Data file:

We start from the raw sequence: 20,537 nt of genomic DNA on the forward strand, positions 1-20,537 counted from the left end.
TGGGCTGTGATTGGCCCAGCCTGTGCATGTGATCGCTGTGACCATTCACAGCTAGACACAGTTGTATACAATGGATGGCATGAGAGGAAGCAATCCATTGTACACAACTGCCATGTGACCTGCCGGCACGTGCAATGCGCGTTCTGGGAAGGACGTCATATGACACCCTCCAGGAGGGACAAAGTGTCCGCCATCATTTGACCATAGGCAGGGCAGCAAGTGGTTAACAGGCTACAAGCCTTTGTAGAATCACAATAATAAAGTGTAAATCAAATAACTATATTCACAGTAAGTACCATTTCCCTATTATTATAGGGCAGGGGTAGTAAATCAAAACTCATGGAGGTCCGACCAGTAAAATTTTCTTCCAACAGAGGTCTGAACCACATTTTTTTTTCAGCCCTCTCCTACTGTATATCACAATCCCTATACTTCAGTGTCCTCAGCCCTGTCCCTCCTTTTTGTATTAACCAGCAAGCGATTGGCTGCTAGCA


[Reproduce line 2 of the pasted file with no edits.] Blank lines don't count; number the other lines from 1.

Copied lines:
TGGGCTGTGATTGGCCCAGCCTGTGCATGTGATCGCTGTGACCATTCACAGCTAGACACAGTTGTATACAATGGATGGCATGAGAGGAAGCAATCCATTGTACACAACTGCCATGTGACCTGCCGGCACGTGCAATGCGCGTTCTGGGAAGGACGTCATATGACACCCTCCAGGAGGGACAAAGTGTCCGCCATCATTTGACCATAGGCAGGGCAGCAAGTGGTTAACAGGCTACAAGCCTTTGTAGAATCACAATAATAAAGTGTAAATCAAATAACTATATTCACAGTAAGTACCATTTCCCTATTATTATAGGGCAGGGGTAGTAAATCAAAACTCATGGAGGTCCGACCAGTAAAATTTTCTTCCAACAGAGGTCTGAACCACATTTTTTTTTCAGCCCTCTCCTACTGTATATCACAATCCCTATACTTCAGTGTCCTCAGCCCTGTCCCTCCTTTTTGTATTAACCAGCAAGCGATTGGCTGCTAGCA